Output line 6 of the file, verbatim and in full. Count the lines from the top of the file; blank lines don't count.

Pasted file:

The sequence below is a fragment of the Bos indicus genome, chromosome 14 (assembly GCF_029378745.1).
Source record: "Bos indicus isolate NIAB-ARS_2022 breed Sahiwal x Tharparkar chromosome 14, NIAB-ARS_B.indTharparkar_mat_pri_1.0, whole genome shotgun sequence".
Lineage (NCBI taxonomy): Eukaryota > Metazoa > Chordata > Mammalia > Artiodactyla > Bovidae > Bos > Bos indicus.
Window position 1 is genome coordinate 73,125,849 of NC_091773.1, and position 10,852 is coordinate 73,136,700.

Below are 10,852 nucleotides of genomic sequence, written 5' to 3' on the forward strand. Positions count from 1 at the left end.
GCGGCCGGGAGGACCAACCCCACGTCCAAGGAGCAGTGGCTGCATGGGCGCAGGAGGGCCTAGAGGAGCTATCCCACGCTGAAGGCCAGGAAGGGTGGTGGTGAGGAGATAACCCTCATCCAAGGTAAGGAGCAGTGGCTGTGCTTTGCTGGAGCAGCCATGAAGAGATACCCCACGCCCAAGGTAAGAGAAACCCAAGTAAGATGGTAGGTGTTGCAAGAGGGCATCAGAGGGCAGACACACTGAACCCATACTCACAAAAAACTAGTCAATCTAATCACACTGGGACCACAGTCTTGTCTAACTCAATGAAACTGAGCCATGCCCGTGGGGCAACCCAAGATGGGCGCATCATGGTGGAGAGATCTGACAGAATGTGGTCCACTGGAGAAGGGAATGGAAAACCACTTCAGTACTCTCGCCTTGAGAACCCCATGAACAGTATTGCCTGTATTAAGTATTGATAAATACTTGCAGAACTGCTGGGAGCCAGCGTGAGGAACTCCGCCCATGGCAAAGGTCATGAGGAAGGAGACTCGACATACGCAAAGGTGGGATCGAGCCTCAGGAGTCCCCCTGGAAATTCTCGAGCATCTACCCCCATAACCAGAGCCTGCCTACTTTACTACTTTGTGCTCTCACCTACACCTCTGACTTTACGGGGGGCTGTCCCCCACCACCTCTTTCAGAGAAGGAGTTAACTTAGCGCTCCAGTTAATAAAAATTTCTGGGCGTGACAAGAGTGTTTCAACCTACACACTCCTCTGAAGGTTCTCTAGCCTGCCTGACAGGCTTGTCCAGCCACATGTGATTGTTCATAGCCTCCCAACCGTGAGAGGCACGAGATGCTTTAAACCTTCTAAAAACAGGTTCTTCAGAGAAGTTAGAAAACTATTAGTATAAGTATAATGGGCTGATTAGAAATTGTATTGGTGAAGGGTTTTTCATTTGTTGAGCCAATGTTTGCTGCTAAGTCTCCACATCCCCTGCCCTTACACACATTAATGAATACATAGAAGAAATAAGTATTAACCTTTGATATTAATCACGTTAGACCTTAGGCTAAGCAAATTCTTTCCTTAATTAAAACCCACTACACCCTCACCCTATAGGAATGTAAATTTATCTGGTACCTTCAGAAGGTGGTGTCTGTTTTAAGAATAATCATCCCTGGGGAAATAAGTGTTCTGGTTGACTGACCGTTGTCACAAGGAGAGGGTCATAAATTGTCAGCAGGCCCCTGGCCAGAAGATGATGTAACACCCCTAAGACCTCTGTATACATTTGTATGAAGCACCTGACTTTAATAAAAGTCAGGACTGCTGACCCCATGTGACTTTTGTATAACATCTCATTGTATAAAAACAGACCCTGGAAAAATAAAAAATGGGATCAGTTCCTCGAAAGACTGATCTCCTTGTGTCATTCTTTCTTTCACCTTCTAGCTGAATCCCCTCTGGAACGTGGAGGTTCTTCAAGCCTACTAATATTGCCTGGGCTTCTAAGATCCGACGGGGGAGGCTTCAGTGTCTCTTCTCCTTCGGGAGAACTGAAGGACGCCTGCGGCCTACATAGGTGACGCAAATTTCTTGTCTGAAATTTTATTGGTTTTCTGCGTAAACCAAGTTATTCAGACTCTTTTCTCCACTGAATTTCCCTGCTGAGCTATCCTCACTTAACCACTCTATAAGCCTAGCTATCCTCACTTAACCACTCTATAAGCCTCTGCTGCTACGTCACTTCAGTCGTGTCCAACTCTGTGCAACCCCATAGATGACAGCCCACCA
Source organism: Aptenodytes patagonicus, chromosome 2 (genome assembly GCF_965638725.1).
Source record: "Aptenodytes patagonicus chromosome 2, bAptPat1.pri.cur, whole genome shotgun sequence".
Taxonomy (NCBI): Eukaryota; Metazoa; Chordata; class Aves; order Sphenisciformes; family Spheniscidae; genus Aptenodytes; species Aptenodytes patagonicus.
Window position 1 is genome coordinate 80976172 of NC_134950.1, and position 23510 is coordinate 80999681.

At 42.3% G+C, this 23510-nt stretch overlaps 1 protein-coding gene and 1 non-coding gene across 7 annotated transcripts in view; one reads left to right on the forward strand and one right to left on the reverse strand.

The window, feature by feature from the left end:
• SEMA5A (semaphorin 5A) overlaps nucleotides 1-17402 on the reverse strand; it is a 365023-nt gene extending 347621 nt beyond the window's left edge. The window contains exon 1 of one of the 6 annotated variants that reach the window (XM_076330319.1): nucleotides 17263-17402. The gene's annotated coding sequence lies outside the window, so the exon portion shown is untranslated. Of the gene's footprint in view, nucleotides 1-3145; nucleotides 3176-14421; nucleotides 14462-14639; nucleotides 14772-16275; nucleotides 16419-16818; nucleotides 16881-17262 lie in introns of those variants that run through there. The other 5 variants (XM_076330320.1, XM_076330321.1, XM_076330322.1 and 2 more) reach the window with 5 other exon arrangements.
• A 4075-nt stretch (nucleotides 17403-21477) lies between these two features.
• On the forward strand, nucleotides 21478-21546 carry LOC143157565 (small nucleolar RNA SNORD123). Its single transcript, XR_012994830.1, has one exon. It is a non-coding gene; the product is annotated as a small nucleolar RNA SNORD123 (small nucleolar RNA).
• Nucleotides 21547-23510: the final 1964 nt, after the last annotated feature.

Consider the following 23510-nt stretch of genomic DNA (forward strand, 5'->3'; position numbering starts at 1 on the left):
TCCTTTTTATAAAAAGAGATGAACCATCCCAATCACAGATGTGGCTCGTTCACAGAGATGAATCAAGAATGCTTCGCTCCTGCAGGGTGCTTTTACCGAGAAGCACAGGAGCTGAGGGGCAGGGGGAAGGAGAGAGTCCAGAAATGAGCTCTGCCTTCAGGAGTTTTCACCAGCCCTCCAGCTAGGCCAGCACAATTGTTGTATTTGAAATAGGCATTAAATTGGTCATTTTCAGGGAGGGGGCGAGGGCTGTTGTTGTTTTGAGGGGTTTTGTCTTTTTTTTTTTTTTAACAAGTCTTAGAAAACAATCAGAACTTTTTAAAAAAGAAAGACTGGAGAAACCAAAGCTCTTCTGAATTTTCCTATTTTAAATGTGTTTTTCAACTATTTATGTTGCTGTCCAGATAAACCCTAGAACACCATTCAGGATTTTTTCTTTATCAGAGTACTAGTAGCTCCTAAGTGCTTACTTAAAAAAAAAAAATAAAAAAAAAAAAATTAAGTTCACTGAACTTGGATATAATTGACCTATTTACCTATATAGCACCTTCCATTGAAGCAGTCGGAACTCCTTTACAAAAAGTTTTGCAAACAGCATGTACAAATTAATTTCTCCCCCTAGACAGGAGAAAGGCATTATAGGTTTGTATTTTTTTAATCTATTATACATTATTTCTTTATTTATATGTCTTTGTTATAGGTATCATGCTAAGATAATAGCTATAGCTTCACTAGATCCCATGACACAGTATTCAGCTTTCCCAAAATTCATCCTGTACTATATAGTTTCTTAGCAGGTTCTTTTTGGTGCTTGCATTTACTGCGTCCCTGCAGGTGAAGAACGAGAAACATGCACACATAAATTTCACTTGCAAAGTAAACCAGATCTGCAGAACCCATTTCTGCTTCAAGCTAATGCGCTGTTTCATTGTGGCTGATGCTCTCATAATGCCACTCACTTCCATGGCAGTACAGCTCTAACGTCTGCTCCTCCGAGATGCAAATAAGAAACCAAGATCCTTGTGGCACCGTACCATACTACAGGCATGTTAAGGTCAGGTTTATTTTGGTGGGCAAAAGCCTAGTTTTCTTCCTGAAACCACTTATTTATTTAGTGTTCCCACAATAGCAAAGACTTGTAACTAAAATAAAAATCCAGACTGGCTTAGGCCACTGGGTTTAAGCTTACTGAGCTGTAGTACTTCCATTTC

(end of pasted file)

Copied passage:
GCGGCCGGGAGGACCAACCCCACGTCCAAGGAGCAGTGGCTGCATGGGCGCAGGAGGGCCTAGAGGAGCTATCCCACGCTGAAGGCCAGGAAGGGTGGTGGTGAGGAGATAACCCTCATCCAAGGTAAGGAGCAGTGGCTGTGCTTTGCTGGAGCAGCCATGAAGAGATACCCCACGCCCAAGGTAAGAGAAACCCAAGTAAGATGGTAGGTGTTGCAAGAGGGCATCAGAGGGCAGACACACTGAACCCATACTCACAAAAAACTAGTCAATCTAATCACACTGGGACCACAGTCTTGTCTAACTCAATGAAACTGAGCCATGCCCGTGGGGCAACCCAAGATGGGCGCATCATGGTGGAGAGATCTGACAGAATGTGGTCCACTGGAGAAGGGAATGGAAAACCACTTCAGTACTCTCGCCTTGAGAACCCCATGAACAGTATTGCCTGTATTAAGTATTGATAAATACTTGCAGAACTGCTGGGAGCCAGCGTGAGGAACTCCGCCCATGGCAAAGGTCATGAGGAAGGAGACTCGACATACGCAAAGGTGGGATCGAGCCTCAGGAGTCCCCCTGGAAATTCTCGAGCATCTACCCCCATAACCAGAGCCTGCCTACTTTACTACTTTGTGCTCTCACCTACACCTCTGACTTTACGGGGGGCTGTCCCCCACCACCTCTTTCAGAGAAGGAGTTAACTTAGCGCTCCAGTTAATAAAAATTTCTGGGCGTGACAAGAGTGTTTCAACCTACACACTCCTCTGAAGGTTCTCTAGCCTGCCTGACAGGCTTGTCCAGCCACATGTGATTGTTCATAGCCTCCCAACCGTGAGAGGCACGAGATGCTTTAAACCTTCTAAAAACAGGTTCTTCAGAGAAGTTAGAAAACTATTAGTATAAGTATAATGGGCTGATTAGAAATTGTATTGGTGAAGGGTTTTTCATTTGTTGAGCCAATGTTTGCTGCTAAGTCTCCACATCCCCTGCCCTTACACACATTAATGAATACATAGAAGAAATAAGTATTAACCTTTGATATTAATCACGTTAGACCTTAGGCTAAGCAAATTCTTTCCTTAATTAAAACCCACTACACCCTCACCCTATAGGAATGTAAATTTATCTGGTACCTTCAGAAGGTGGTGTCTGTTTTAAGAATAATCATCCCTGGGGAAATAAGTGTTCTGGTTGACTGACCGTTGTCACAAGGAGAGGGTCATAAATTGTCAGCAGGCCCCTGGCCAGAAGATGATGTAACACCCCTAAGACCTCTGTATACATTTGTATGAAGCACCTGACTTTAATAAAAGTCAGGACTGCTGACCCCATGTGACTTTTGTATAACATCTCATTGTATAAAAACAGACCCTGGAAAAATAAAAAATGGGATCAGTTCCTCGAAAGACTGATCTCCTTGTGTCATTCTTTCTTTCACCTTCTAGCTGAATCCCCTCTGGAACGTGGAGGTTCTTCAAGCCTACTAATATTGCCTGGGCTTCTAAGATCCGACGGGGGAGGCTTCAGTGTCTCTTCTCCTTCGGGAGAACTGAAGGACGCCTGCGGCCTACATAGGTGACGCAAATTTCTTGTCTGAAATTTTATTGGTTTTCTGCGTAAACCAAGTTATTCAGACTCTTTTCTCCACTGAATTTCCCTGCTGAGCTATCCTCACTTAACCACTCTATAAGCCTAGCTATCCTCACTTAACCACTCTATAAGCCTCTGCTGCTACGTCACTTCAGTCGTGTCCAACTCTGTGCAACCCCATAGATGACAGCCCACCA